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Project: ICES Working Group on the Integrated Assessments of the Barents Sea (WGIBAR)

Period 10. november 2017 -

WGIBAR conducts and develops integrated ecosystem assessments for the Barents Sea as part of the Ecosystem Approach to Fisheries Management.

WGIBAR's aim is to summarize and analyze up-to-date knowledge on the state of the Barents Sea ecosystem. Furthermore, the group will assist adaptive management by promoting input to monitoring strategies and advice as part of holistic Barents Sea management.

The Barents Sea is a 1.6 million km2 high-latitude shelf sea that borders the Polar Basin to the north, the Norwegian Sea basin to the west, and the coasts of Norway and Russia to the south and east respectively. It sustains some of the largest fisheries in the North Atlantic, with the eponymous cod stock being the world's largest.

After a period of overfishing in the 1980s, fish stocks there are now harvested sustainably. Other than fishing, development of oil and gas exploration and exploitation in the area is imminent. This strong human presence places great demands on both monitoring and the capacity for science-based advice.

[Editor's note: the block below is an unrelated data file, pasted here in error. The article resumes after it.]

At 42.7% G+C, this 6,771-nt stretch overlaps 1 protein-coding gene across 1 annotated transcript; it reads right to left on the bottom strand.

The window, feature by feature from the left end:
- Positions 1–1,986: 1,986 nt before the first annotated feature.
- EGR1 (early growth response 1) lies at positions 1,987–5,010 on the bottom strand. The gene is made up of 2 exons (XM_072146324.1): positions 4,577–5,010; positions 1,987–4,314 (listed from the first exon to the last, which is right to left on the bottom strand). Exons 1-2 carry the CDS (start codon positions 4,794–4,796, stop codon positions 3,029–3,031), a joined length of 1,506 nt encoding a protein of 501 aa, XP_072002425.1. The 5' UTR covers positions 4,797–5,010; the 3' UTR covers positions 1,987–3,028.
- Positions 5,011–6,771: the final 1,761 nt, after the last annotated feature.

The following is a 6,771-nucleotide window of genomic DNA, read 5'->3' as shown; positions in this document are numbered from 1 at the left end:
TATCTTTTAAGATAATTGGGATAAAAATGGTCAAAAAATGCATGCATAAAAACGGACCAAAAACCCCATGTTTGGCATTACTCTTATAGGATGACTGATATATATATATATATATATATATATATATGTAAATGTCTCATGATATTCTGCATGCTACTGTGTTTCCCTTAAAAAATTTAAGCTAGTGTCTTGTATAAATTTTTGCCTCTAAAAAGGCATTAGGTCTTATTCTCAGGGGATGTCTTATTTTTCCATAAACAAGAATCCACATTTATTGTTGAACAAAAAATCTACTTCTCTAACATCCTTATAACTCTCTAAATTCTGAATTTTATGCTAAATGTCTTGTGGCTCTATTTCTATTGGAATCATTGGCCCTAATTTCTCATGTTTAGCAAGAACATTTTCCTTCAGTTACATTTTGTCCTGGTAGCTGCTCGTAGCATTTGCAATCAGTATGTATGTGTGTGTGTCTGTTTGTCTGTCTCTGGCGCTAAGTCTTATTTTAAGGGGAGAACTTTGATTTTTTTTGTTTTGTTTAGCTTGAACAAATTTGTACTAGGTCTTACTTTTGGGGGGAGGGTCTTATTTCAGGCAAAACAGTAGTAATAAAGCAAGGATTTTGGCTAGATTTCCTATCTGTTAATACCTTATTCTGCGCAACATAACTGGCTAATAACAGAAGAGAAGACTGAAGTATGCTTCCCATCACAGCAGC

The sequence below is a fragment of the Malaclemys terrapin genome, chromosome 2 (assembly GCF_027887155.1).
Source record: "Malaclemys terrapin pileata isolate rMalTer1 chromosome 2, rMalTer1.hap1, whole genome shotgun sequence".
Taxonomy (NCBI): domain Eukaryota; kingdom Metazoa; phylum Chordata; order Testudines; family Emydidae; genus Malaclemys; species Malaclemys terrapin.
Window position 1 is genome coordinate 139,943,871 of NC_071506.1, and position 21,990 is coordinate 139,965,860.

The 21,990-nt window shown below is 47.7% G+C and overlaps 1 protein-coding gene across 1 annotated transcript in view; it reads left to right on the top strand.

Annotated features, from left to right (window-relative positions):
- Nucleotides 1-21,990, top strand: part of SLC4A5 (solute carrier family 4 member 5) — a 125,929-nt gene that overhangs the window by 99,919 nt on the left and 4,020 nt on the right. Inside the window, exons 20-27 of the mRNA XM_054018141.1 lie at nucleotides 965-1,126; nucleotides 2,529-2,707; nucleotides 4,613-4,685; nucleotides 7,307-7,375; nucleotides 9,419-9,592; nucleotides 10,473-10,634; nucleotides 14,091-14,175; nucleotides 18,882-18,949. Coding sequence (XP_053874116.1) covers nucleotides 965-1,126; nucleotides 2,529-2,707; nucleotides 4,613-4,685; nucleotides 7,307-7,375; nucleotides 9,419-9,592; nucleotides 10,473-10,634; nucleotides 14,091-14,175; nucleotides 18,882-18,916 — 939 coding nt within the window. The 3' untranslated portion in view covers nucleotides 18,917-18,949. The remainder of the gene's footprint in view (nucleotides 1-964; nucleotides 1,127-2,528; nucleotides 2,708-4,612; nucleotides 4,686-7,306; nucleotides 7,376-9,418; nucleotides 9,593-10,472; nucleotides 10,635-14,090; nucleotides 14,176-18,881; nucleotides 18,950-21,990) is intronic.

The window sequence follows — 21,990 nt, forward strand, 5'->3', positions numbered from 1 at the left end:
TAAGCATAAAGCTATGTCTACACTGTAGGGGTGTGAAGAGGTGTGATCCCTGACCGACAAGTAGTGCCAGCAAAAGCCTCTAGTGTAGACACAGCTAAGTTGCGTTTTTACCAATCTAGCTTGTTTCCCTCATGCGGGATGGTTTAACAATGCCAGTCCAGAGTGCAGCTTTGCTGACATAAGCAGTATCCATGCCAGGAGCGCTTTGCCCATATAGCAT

Considering these changes in terms of management will be an ongoing and efficient process in which WGIBAR aims to play an important role. Climate change and current reduction of ice cover in the northern Arctic region is leading to rapid changes in the Barents Sea ecosystem.

History and development of WGIBAR

The WGIBAR group was established in 2013. The group should be working with updating of ecosystem overview and combine this with long-term species trends and long-term trends in drivers of ecosystem change such as climate, oceanography,​ and fishing pressure.

Understanding is of course not uniform across ​ecosystems and therefore ​​​critical processes are better understood in some areas. For this reason, the development of regional overviews ensures that local management objectives can be addressed.

Ecosystem overview and WGIBAR highlight ICES capacity to provide integrated advice, which is expected to meet the future needs of advice on the environmental status of the marine ecosystem.


1. Period (2013-2015):  Yury Kovaljev (PINRO, Russia) and Edda Johannesen (IMR, Norway)
2. Period (2016-2018):  Elena Eriksen (IMR, Norway) and Anatoly Filin (PINRO, Russia)
3. Period (2019-       ):  Elena Eriksen (IMR, Norway) and Anatoly Filin (PINRO, Russia)

Participants of the WGIBAR-meeting in Murmansk, Russia, March 2017.